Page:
In a new memo circulated internally by the leadership of former Vice President Joe Biden’s campaign, all campaign employees in both the Philadelphia headquarters and field offices across the country are being instructed to work from home starting this Saturday, due to growing concerns over the spread of the coronavirus.
“Starting Saturday, March 14, all Biden for President employees both in our Philadelphia headquarters and in field offices across the country will work from home. Department heads will be in touch with teams about tele-work processes and operations,” according to a memo obtained by ABC News.
The memo said these policies will be in effect for the next two weeks, after which the campaign will reassess the situation. The changes were announced after consulting with the experts on their newly announced public health advisory committee--which they say they will continue to do throughout the two weeks.
All staff currently in states will be given the option of returning to their permanent residences, or will be provided housing paid for by the campaign in “Work from Home,” remote office pods across the country. Additionally, all Biden for President offices - including headquarters and field offices - will be closed to the public.
The memo also provided an update on plans for traveling and campaigning going forward, saying that so long as public guidance does not change, the campaign will continue to hold “smaller events,” though fundraisers would become virtual in nature indefinitely.
The move comes hours after former Vice President Joe Biden laid out the need Thursday to combat the growing threat of the coronavirus and excoriated the Trump administration for its "severe shortcomings," in handling the crisis.
"Unfortunately, this virus laid bare the severe shortcomings of the current administration. Public fears are being compounded by a pervasive lack of trust in this president. Fueled by adversarial relationships with the truth that he continues to have," Biden said in a speech Thursday in Wilmington, Delaware.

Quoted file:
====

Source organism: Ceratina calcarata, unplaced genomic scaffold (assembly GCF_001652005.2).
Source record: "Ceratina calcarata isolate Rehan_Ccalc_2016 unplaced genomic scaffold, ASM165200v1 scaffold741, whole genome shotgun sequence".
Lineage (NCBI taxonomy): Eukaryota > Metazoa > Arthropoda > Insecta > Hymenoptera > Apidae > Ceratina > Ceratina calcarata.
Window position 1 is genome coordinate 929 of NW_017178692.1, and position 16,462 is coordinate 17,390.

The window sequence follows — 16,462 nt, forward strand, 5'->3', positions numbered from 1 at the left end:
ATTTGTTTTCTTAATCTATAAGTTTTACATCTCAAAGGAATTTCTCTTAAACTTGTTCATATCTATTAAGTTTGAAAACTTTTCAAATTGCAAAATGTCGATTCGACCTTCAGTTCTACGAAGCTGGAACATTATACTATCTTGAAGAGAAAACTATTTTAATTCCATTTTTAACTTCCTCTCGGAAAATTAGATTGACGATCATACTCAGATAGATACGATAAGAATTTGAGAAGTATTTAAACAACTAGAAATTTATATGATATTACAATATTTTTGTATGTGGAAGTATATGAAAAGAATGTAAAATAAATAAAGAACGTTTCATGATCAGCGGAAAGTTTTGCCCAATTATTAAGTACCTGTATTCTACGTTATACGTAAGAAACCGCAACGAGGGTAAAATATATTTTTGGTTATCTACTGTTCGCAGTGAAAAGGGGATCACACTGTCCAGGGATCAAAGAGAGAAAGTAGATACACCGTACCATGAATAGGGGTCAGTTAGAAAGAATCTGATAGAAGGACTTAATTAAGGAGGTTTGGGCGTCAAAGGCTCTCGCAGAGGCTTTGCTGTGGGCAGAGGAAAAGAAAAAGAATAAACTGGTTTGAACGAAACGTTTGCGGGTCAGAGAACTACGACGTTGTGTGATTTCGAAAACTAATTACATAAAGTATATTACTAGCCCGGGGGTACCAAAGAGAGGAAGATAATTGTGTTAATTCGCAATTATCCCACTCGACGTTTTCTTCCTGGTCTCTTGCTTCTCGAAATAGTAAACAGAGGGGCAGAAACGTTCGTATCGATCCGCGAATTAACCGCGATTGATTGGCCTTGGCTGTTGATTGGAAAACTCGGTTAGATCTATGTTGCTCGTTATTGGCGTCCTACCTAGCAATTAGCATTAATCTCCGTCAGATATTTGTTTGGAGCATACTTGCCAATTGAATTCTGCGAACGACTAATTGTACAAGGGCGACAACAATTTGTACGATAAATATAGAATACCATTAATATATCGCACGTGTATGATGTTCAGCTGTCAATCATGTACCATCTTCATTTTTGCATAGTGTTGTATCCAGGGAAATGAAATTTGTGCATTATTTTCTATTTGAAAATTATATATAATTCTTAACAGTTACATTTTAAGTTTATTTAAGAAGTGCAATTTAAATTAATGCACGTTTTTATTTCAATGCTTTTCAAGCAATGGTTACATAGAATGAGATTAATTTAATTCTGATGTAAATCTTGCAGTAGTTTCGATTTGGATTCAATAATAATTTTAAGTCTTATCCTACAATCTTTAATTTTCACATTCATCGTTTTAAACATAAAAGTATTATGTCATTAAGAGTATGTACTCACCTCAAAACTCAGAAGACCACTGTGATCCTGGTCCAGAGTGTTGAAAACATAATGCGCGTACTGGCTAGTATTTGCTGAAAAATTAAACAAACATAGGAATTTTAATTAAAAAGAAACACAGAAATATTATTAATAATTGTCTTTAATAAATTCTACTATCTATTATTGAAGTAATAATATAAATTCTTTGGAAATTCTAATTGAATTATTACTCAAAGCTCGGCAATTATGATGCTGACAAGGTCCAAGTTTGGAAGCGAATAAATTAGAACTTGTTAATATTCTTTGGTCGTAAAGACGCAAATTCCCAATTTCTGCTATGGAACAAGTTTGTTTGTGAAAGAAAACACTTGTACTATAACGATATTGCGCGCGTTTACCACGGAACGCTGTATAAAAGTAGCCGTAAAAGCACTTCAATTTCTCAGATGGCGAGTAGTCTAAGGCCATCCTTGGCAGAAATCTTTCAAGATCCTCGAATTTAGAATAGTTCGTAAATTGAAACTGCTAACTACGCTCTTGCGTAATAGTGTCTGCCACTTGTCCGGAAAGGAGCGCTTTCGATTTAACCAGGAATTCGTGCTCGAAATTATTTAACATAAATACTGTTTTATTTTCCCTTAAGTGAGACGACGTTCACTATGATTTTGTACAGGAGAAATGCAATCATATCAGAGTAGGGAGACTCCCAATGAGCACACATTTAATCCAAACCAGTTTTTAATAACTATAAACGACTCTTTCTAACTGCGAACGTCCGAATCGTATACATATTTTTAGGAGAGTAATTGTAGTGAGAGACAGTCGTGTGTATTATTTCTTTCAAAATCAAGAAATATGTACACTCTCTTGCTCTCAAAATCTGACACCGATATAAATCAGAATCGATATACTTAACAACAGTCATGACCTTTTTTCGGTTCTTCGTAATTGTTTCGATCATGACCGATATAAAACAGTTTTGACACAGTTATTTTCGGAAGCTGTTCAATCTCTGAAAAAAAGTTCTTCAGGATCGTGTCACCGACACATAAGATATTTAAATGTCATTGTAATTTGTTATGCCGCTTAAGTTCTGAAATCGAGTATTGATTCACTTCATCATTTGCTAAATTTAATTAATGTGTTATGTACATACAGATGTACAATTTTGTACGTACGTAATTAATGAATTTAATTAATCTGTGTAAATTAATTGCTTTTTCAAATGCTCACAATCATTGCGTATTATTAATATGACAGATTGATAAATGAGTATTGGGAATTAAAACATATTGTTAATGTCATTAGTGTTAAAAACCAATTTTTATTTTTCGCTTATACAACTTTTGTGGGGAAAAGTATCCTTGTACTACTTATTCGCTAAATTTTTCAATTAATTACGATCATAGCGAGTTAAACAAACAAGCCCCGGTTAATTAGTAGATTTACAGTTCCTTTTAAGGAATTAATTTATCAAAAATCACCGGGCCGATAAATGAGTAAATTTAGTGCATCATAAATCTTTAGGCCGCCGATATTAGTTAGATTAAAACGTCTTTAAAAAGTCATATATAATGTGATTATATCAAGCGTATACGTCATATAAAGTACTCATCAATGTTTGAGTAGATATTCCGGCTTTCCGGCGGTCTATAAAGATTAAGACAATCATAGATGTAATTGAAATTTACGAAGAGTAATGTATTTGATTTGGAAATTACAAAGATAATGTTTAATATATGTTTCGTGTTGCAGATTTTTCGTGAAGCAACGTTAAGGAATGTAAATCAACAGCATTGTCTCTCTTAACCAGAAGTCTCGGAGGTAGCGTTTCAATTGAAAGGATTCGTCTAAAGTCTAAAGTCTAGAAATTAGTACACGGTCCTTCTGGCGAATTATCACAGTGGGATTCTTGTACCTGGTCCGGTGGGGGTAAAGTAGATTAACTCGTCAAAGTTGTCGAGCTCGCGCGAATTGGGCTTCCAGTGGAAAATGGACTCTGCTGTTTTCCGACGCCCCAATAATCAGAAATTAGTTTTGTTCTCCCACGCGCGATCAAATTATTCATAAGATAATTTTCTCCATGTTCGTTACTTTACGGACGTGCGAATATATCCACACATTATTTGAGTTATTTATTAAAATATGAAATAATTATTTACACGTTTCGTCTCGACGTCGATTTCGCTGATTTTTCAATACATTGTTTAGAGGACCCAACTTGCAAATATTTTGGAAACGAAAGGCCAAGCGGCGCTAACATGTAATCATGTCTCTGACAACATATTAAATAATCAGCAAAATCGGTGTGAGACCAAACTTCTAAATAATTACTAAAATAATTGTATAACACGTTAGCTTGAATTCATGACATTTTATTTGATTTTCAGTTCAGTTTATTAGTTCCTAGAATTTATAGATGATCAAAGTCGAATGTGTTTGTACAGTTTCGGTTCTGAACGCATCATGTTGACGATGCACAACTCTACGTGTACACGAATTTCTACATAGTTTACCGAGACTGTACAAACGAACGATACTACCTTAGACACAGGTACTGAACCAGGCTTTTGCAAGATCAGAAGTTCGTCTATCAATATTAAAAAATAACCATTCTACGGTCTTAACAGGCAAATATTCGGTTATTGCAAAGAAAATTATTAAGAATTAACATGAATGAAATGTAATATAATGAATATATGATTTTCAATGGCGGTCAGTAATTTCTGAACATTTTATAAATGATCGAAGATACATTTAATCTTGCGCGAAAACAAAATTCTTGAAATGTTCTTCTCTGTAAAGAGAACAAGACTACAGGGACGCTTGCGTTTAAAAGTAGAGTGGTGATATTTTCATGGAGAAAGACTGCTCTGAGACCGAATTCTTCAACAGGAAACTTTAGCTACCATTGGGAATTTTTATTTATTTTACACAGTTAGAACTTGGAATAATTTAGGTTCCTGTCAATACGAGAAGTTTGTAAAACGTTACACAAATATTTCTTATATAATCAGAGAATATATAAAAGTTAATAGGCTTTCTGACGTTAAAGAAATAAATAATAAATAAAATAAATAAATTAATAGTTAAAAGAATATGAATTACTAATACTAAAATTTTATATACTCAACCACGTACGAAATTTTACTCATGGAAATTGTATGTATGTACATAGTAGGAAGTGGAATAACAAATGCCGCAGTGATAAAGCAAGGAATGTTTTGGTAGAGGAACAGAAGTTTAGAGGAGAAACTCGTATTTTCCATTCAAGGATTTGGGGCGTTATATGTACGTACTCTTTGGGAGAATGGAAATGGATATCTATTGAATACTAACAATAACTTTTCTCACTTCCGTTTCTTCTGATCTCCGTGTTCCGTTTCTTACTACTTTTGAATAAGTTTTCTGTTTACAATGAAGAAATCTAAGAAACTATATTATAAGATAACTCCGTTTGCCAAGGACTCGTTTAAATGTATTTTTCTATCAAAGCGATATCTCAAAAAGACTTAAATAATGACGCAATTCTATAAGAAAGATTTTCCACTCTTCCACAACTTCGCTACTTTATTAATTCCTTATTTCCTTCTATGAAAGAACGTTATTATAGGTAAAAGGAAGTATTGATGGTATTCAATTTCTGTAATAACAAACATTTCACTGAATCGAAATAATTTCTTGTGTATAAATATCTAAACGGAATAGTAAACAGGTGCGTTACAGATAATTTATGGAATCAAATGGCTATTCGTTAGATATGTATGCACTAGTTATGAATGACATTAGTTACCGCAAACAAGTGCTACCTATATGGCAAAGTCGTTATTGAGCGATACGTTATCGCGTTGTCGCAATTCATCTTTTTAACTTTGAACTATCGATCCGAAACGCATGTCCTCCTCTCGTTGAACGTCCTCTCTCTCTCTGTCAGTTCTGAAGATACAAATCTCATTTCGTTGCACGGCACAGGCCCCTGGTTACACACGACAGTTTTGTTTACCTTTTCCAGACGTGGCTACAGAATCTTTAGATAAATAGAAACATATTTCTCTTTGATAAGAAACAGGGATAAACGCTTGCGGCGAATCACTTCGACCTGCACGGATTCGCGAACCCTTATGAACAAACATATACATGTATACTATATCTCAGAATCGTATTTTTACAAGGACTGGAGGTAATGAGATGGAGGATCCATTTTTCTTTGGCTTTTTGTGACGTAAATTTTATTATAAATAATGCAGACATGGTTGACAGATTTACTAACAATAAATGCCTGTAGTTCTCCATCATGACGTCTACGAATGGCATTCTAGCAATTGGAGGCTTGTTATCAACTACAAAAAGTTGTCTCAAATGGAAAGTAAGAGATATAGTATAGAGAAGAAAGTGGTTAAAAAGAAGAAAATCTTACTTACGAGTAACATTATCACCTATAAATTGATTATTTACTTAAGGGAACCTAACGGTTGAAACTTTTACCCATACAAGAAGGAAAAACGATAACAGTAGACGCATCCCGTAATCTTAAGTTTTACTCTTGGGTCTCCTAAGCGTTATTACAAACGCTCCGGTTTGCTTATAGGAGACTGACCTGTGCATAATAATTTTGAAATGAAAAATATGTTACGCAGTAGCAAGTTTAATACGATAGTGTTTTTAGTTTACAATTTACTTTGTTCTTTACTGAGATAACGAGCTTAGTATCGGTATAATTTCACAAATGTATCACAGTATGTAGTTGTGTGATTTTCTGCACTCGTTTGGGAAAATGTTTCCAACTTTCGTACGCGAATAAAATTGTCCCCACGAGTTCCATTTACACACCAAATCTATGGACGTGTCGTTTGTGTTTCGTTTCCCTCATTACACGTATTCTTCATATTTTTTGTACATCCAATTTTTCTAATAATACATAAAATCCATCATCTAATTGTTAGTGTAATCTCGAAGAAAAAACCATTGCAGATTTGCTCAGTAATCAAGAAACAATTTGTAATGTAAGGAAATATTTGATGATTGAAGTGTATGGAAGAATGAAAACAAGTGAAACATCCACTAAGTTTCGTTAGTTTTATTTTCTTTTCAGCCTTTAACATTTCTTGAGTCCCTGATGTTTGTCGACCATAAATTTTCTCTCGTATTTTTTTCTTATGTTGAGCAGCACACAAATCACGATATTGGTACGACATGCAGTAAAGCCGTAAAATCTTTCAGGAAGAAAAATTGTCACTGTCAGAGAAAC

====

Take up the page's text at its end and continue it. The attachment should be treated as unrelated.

Biden called for a rapid increase in the number of tests administered in the coming days and called for a renewed focus on making tests available at senior centers and nursing homes, which house the populations most vulnerable to the disease.
The former vice president also called for an accelerated timeline on the development of a vaccine to treat the virus, as the number of cases across the country continue to increase by the day.
“We need to accelerate the development and treatment of the vaccine. Science takes time. And it will still be many months before we have a vaccine that can be proven safe for public use, and produced in sufficient quantities to make a difference. But therapeutics can and should come sooner. This will save lives,” Biden urged.
More than just the health and medical aspect of the pandemic, Biden placed a large focus on the economic impact of the disruption to daily life the outbreak will cause, calling for decisive action to help those who will struggle as a result.
“This crisis will hit everyone but it will hit folks who live paycheck to paycheck the hardest, including working people and seniors. Another tax cut to Google or Goldman or millionaires won't get the job done,” Biden said, taking aim at another one of Trump’s proposals to combat the crisis.
Biden’s plan for paid leave would create a federal fund “to cover 100% of weekly salaries or average weekly earnings capped at $1,400 a week—the weekly amount that corresponds with about $72,800 in annual earnings.”
The types of leave covered by the federal fund would include paid leave for sick workers, those caring for family members or other loved ones impacted by the virus, and workers unable to do their jobs due to an increased risk of health complications, as well as provide child care assistance for dealing with school closings.